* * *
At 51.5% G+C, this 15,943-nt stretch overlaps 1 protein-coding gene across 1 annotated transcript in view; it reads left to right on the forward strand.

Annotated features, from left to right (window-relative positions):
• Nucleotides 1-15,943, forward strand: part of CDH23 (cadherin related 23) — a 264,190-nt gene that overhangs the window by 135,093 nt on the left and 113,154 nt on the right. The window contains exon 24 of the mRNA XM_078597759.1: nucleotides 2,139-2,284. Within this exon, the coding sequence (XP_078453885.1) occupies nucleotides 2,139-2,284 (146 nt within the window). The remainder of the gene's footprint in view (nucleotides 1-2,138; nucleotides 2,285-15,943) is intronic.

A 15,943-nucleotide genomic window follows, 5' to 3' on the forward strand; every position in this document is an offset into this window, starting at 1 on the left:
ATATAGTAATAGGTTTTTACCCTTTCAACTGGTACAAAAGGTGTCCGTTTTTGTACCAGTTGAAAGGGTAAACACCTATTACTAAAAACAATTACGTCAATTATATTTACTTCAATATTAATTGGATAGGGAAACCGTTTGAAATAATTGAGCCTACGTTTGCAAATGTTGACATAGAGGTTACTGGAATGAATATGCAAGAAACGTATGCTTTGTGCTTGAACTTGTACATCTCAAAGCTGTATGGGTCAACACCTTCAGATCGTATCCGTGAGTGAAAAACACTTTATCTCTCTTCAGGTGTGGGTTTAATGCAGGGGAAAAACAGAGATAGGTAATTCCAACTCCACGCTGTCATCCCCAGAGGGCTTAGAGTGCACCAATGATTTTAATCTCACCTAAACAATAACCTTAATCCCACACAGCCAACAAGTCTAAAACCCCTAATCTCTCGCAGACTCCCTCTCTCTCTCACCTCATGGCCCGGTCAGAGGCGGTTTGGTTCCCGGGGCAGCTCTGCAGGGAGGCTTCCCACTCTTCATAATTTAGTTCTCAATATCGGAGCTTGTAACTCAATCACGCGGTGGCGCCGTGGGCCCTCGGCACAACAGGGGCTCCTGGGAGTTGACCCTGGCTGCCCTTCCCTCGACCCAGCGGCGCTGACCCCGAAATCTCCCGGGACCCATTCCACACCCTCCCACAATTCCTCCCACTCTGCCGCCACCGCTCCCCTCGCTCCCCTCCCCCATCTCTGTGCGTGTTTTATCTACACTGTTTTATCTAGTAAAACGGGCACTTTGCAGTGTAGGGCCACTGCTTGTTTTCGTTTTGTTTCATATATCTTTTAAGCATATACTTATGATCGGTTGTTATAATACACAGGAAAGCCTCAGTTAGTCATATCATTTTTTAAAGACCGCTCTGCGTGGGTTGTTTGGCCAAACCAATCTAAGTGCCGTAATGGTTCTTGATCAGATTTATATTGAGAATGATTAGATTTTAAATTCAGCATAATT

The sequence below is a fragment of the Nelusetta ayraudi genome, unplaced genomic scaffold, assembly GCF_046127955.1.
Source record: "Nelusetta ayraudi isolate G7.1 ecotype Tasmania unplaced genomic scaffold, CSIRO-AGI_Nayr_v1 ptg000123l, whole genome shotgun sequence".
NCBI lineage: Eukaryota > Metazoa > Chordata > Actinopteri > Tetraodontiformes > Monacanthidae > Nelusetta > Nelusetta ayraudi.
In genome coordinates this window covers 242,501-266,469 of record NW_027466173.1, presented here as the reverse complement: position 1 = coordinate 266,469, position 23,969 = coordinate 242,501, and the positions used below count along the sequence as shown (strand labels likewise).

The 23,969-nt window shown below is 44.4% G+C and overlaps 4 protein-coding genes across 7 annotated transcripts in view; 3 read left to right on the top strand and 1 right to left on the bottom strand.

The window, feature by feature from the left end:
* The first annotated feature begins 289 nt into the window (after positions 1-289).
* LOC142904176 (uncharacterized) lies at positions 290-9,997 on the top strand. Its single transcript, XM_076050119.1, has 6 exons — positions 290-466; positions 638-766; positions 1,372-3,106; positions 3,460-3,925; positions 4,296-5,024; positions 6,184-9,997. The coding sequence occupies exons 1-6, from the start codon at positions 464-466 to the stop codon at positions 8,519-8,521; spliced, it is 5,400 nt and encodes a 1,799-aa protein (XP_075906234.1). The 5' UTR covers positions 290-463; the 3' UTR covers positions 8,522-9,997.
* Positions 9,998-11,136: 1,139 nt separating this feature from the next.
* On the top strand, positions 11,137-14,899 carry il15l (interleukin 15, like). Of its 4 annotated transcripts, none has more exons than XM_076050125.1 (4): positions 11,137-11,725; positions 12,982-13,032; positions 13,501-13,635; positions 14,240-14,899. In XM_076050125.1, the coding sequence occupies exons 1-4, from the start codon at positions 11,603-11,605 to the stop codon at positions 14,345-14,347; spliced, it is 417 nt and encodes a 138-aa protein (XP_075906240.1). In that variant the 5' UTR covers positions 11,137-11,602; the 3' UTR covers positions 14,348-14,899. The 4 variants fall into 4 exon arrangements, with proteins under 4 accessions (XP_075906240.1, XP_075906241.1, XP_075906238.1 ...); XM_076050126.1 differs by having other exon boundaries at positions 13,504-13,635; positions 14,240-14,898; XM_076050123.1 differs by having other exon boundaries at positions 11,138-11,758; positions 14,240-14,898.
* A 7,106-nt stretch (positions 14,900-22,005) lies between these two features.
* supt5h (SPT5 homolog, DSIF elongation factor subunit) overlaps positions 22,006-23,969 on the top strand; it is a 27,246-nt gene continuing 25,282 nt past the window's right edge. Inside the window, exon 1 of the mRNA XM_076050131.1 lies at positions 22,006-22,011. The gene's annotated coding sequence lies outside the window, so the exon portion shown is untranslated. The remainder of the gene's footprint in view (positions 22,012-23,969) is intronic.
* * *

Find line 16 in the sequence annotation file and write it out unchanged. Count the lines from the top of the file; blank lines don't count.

* A 7,106-nt stretch (positions 14,900-22,005) lies between these two features.